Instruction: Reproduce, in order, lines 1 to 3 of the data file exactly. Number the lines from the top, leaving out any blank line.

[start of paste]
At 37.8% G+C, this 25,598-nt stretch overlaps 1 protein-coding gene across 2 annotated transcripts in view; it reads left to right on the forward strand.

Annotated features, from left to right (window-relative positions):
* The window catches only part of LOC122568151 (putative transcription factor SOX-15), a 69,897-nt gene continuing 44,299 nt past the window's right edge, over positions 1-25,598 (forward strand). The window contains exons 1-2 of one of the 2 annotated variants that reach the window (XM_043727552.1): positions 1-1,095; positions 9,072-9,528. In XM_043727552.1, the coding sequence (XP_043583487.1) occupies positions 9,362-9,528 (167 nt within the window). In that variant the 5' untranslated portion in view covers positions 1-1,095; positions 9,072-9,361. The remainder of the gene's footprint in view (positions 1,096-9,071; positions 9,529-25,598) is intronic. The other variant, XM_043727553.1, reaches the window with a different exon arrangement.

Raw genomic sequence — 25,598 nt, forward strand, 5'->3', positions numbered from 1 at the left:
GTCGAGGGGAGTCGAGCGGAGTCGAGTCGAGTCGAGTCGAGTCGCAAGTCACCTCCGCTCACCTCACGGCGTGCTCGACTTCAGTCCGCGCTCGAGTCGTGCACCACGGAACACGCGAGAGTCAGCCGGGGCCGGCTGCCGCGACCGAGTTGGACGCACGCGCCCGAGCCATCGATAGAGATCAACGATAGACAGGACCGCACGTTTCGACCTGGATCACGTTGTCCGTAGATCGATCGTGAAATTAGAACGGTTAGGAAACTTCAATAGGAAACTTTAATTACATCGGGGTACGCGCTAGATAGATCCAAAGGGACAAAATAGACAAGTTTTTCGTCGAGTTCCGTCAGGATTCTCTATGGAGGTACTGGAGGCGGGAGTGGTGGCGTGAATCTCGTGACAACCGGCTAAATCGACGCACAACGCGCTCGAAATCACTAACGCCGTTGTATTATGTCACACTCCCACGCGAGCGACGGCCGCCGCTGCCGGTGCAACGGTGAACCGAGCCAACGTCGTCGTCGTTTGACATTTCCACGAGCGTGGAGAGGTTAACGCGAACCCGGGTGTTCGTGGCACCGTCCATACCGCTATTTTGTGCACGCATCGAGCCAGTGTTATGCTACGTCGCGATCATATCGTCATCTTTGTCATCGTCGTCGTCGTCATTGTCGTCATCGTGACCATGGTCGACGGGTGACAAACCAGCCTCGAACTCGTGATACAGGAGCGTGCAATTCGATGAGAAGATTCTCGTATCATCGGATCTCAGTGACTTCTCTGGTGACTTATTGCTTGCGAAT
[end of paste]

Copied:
At 37.8% G+C, this 25,598-nt stretch overlaps 1 protein-coding gene across 2 annotated transcripts in view; it reads left to right on the forward strand.

Annotated features, from left to right (window-relative positions):
* The window catches only part of LOC122568151 (putative transcription factor SOX-15), a 69,897-nt gene continuing 44,299 nt past the window's right edge, over positions 1-25,598 (forward strand). The window contains exons 1-2 of one of the 2 annotated variants that reach the window (XM_043727552.1): positions 1-1,095; positions 9,072-9,528. In XM_043727552.1, the coding sequence (XP_043583487.1) occupies positions 9,362-9,528 (167 nt within the window). In that variant the 5' untranslated portion in view covers positions 1-1,095; positions 9,072-9,361. The remainder of the gene's footprint in view (positions 1,096-9,071; positions 9,529-25,598) is intronic. The other variant, XM_043727553.1, reaches the window with a different exon arrangement.